- "...the fruit bubbled out red juice with white foam. They scooped it up with oxhorns, instead of cups which had not yet been seen, so that ever after the cup of mixed wine took this divine name of 'Winehorn'."
Karl Kerenyi, in quoting this passage, remarks, "At the core of this richly elaborated myth, in which the poet even recalls the rhyta, it is not easy to separate the Cretan elements from those originating in Asia Minor." The connection to which he refers is a pun not present in English translation: the wine is mixed (kerannymenos), which appears to contain the bull's horn (keras), the ancient-Greek name of the rhyton.
In the myth, ichor from Olympus falls among rocks. From it grow grapevines. One grows around a pine tree, where a serpent, winding up the tree, eats the grapes. Dionysus, seeing the snake, pursues it into a hole in the rocks. Following an oracle of Rhea, the Cretan mountain goddess, Dionysus hollows out the hole and tramples grapes in it, dancing and shouting. The goddess, the rocks, the snake, and the dancing are Cretan themes. The cult of Dionysus was Anatolian. At its most abstract, the rhyton is the container of the substance of life, celebrated by the ritual dancing on the grapes.
- ῥυτόν. Liddell, Henry George; Scott, Robert; A Greek–English Lexicon at the Perseus Project.
- "sreu". Indogermanisches etymologisches Wörterbuch. Bern: Francke. 1959. p. 1003.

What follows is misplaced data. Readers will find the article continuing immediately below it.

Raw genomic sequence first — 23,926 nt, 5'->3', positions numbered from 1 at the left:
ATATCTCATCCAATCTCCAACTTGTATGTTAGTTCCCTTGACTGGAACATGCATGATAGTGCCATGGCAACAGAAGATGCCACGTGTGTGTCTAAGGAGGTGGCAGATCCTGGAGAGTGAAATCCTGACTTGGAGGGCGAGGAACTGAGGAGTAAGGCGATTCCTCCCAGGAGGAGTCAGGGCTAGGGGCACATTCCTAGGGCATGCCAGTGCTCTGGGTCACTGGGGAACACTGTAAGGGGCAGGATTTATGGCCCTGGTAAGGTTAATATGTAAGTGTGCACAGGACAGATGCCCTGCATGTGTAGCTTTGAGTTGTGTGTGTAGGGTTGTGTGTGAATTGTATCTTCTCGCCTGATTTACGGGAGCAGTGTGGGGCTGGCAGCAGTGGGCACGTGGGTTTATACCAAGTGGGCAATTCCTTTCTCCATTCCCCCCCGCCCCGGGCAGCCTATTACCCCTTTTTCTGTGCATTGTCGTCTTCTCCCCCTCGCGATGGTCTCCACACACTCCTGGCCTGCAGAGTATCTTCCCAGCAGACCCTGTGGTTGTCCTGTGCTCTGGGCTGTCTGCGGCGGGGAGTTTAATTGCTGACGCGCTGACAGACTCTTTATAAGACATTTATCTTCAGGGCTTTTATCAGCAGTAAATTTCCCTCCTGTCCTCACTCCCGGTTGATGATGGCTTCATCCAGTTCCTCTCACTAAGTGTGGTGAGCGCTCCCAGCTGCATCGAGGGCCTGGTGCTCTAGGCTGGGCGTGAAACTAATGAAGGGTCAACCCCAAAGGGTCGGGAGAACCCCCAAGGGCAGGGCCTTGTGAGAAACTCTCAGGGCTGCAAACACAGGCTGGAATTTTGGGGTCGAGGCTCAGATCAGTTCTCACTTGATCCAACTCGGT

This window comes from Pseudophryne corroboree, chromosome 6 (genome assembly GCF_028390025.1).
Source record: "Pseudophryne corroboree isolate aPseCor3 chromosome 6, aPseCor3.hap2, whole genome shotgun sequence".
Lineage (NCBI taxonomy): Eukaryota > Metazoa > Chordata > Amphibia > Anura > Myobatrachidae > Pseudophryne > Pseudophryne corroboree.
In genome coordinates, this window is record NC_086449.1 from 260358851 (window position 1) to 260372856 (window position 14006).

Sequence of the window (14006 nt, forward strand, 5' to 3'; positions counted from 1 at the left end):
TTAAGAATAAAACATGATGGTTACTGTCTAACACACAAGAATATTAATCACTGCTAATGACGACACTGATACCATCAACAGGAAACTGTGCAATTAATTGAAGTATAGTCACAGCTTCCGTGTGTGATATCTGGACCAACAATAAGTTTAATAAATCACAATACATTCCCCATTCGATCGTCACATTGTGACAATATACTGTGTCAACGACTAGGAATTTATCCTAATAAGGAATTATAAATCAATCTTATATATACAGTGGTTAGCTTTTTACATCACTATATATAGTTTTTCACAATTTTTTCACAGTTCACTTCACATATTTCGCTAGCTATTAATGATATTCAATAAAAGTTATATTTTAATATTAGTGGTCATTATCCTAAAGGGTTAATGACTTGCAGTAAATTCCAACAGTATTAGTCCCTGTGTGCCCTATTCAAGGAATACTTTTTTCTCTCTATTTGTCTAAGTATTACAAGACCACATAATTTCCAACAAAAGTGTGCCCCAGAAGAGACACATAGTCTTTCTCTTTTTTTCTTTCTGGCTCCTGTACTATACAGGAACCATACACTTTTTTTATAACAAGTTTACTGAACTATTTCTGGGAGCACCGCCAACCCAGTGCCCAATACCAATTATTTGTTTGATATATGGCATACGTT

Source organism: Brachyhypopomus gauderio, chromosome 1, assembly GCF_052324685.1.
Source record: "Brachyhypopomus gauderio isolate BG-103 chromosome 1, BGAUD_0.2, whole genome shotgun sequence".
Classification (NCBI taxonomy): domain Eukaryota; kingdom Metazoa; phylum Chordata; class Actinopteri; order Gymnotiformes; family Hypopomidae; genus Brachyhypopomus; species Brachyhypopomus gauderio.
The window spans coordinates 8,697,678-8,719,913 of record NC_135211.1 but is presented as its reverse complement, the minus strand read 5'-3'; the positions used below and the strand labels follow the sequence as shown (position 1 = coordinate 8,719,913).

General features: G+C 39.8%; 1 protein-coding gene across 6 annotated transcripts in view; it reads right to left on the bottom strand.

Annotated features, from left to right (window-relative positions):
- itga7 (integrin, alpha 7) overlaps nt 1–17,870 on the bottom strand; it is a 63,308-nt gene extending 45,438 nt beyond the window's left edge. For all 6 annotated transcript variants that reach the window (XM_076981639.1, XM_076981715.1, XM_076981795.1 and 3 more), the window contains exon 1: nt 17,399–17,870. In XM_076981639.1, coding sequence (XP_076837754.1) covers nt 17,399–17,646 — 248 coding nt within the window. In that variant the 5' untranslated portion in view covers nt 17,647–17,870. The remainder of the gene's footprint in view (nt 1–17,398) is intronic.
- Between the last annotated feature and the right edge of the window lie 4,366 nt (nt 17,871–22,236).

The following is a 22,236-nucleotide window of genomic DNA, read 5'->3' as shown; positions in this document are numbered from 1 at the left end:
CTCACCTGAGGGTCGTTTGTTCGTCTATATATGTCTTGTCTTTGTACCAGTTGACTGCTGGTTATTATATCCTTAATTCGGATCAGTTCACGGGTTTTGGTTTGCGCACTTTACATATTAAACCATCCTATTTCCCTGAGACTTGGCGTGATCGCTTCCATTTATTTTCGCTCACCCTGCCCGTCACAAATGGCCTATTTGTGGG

- Smith, William; Wayte, William; Marindin, GE, eds. (1901). "Rhyton". A Dictionary of Greek and Roman Antiquities. Volume II (3rd Revised, Enlarged ed.). London: John Murray.
- ῥύσις in Liddell and Scott
- κέρας in Liddell and Scott.
- "KN 872 K(1) (102)". DĀMOS: Database of Mycenaean at Oslo. University of Oslo.
- Ventris, Michael; Chadwick, John (1973). Documents in Mycenaean Greek (2nd ed.). Cambridge: University Press. pp. 330, 552.
- Koehl, Robert B. “Prehistory Monographs, Volume 19: Aegean Bronze Age Rhyta”. INSTAP Academic Press, 2006.
- Bakker, Janine. "Persian influence on Greece". History of Iran. Iran chamber society. Retrieved 15 June 2012.
- Dionysiaca XII 361-362.
- Kerenyi, Karl (1996). Dionysos: Archetypal Image of Indestructible Life. Princeton, NJ: Princeton University Press. pp. 58–60.
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Griffon's head rhyton, Apulia, c. 350-300 BC